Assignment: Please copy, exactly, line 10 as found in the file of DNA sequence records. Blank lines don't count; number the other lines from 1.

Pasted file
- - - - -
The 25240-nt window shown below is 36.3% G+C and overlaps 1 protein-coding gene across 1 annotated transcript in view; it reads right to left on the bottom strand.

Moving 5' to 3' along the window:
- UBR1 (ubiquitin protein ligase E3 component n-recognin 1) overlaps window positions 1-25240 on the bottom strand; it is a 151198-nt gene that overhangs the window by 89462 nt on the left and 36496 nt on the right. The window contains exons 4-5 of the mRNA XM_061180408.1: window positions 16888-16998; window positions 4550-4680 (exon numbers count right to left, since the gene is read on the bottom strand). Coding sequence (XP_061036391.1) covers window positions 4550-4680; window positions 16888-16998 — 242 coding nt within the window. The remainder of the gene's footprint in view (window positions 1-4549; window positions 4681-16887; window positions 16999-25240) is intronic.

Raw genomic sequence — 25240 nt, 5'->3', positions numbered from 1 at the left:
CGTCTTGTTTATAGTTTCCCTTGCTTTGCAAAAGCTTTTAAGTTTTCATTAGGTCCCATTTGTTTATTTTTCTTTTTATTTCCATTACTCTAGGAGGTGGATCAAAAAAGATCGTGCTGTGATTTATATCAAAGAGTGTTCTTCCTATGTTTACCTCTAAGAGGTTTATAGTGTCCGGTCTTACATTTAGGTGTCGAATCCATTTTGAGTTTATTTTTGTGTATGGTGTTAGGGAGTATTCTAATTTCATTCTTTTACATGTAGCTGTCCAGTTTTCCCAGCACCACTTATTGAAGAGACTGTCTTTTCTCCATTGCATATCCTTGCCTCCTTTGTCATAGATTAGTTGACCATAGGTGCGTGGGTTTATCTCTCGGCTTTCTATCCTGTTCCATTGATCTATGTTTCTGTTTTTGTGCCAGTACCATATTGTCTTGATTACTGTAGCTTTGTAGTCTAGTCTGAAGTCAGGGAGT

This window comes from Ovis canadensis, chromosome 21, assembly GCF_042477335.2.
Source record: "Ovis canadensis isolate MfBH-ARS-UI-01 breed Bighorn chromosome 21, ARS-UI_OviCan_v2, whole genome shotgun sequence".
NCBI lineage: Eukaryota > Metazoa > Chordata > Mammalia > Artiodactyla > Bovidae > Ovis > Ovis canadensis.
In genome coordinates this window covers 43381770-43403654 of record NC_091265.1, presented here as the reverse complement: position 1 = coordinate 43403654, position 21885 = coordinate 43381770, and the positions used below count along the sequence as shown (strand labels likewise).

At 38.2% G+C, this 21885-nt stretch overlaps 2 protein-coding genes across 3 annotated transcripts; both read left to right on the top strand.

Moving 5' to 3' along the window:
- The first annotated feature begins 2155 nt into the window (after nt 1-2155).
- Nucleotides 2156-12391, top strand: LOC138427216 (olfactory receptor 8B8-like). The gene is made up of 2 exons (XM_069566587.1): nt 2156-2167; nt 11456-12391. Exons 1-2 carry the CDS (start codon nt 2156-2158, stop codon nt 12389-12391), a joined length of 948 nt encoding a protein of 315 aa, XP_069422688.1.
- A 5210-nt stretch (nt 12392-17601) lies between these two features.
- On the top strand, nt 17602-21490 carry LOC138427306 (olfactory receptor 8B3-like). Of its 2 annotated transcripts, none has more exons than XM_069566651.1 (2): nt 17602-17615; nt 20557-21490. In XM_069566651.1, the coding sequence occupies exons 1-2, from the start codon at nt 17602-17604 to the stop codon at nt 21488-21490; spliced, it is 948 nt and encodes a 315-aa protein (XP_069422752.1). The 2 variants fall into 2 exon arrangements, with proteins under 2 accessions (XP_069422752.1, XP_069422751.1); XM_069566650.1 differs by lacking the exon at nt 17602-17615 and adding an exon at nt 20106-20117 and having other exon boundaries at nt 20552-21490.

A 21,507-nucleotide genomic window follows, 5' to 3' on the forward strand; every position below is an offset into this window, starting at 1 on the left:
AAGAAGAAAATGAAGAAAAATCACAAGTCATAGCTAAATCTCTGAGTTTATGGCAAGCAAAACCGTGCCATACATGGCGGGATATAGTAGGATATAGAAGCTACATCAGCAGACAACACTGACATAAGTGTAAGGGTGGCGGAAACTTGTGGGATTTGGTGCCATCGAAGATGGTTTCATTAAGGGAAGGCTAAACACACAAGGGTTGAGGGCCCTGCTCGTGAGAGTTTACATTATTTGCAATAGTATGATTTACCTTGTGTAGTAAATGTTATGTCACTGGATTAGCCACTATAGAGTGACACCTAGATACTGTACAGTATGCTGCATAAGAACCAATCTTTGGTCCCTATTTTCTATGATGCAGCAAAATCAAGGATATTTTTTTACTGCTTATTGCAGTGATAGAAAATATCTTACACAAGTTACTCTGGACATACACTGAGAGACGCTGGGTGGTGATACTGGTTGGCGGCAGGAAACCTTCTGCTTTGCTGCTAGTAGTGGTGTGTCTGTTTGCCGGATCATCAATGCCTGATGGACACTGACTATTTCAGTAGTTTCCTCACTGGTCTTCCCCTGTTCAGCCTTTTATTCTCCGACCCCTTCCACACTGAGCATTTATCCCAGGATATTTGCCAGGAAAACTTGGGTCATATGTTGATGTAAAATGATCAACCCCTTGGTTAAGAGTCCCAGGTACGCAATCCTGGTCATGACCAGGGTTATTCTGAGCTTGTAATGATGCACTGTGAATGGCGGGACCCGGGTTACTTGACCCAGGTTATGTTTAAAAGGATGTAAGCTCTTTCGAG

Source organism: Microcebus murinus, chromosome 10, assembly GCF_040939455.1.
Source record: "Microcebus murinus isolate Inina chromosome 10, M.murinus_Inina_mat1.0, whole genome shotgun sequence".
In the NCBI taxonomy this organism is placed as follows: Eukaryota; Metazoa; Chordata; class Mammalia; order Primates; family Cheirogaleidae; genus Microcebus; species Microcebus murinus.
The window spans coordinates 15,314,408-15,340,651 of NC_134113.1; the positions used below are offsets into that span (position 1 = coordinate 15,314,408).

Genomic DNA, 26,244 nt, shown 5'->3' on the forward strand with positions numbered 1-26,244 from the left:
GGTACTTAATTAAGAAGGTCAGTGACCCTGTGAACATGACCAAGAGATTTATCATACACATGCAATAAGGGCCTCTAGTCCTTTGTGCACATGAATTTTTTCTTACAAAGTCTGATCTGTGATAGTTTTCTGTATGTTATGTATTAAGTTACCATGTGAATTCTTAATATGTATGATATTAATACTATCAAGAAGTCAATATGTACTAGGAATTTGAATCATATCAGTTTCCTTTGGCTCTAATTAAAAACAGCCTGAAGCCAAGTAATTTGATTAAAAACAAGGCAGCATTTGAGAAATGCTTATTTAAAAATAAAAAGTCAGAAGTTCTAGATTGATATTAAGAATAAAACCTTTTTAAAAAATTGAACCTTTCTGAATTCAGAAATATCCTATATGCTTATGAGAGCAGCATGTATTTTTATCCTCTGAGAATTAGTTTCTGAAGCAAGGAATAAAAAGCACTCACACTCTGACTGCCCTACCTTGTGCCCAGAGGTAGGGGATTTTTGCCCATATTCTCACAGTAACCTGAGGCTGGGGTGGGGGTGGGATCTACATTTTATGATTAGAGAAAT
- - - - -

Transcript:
At 38.2% G+C, this 21885-nt stretch overlaps 2 protein-coding genes across 3 annotated transcripts; both read left to right on the top strand.